President Barack Obama appears set to let California and 13 other states set emissions and vehicle mileage standards that are more strict than current federal mandates, according to the New York Times.
The President will issue a memo to the Environmental Protection Agency to reconsider its earlier rejection of the state standards. in 2007, the EPA made a controversial decision not to give California a waiver for its standards even nearly all of the agency's lawyers and scientists said the exemption should have been granted. The memo isn't a direct reversal of the rules imposed during the Bush administration, but the EPA is expected to listen to the its new boss.
The decision will be hailed by environmentalists and energy efficiency experts who say that car makers haven't done enough to increase fuel efficiency. Car makers and heavy industry, however, will strongly oppose them. The new rules could force car makers to retool their product plans for the coming year.
One of the chief arguments that you'll hear in favor of the regulations – beyond the usual and strong arguments about saving fuel, national security, economic competitiveness and global warming – will be history. Back in the mid-1970s California imposed strict efficiency guidelines on appliances. Manufacturers fought aggressively against the measure and painted a picture of economic doom. The result? Refrigerators now use less than half the power, hold more food and cost about the same in real dollars. Ever wonder why the top of your dryer isn't as warm as the one you had as a kid – thank those regulations for forcing manufacturers to come up with new types of appliances.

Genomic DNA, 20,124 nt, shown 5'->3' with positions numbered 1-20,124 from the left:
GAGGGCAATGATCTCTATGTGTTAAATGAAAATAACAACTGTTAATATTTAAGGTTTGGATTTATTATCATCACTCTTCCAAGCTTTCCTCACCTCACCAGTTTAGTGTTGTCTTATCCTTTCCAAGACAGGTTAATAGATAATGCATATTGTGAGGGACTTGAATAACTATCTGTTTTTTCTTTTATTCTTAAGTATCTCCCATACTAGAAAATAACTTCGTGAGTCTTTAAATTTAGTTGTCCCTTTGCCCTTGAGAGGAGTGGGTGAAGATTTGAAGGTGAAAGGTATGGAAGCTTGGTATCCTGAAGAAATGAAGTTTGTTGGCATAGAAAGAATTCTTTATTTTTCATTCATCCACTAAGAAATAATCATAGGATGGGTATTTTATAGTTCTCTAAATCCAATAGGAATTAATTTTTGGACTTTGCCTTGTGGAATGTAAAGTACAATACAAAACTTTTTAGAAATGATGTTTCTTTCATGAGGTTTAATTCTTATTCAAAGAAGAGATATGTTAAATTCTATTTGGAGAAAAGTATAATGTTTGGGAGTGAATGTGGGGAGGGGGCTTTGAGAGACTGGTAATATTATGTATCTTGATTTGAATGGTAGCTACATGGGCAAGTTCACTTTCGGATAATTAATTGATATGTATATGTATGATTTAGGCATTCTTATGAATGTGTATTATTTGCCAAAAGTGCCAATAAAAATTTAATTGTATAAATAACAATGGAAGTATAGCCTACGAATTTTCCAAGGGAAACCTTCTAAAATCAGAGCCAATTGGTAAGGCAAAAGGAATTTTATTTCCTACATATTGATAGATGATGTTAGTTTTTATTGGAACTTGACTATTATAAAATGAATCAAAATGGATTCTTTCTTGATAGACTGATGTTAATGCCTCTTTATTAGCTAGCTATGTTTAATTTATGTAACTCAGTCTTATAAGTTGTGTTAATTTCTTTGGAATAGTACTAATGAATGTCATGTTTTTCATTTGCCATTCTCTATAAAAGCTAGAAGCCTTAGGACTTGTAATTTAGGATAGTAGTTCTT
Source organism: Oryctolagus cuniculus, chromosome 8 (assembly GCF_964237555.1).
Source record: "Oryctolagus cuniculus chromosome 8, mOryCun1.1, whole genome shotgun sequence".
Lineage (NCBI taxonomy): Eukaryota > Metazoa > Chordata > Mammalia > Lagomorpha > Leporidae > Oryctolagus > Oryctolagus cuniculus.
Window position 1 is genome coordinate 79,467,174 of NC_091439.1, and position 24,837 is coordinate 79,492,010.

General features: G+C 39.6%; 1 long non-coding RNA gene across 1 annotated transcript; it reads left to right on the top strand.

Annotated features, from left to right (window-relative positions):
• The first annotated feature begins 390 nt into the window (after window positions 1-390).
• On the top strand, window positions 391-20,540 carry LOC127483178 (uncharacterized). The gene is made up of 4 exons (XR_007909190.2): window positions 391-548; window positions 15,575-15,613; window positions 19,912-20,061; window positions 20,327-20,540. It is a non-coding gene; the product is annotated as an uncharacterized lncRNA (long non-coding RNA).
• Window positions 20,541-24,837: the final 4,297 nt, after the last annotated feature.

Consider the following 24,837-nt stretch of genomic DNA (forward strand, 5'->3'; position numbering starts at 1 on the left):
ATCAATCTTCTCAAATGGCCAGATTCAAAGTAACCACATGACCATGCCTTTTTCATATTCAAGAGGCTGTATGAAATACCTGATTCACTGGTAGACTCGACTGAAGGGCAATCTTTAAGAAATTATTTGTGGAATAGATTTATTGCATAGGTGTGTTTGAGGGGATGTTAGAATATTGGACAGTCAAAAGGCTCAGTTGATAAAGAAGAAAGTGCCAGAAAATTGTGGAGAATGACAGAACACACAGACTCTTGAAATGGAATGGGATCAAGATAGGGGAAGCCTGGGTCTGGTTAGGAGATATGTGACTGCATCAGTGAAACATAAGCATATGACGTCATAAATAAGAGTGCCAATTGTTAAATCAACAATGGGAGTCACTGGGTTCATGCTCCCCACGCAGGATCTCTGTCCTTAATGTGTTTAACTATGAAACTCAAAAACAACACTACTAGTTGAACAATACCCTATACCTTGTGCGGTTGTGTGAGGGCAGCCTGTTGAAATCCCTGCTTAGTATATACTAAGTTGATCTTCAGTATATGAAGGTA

Acid rain? Remember that? The economy didn't come to a screeching halt when scrubbers became mandatory. (U.S. manufacturing began to go overseas, but the main motivation has always been lower labor rates.). In other words, regulations do tend to work in this context.
Obama is also expected to issue orders to the Department of Transportation to finalize regulations for increasing fuel efficiency on a national level, the paper said. Bush outlined these regulations in 2007, but they got stranded.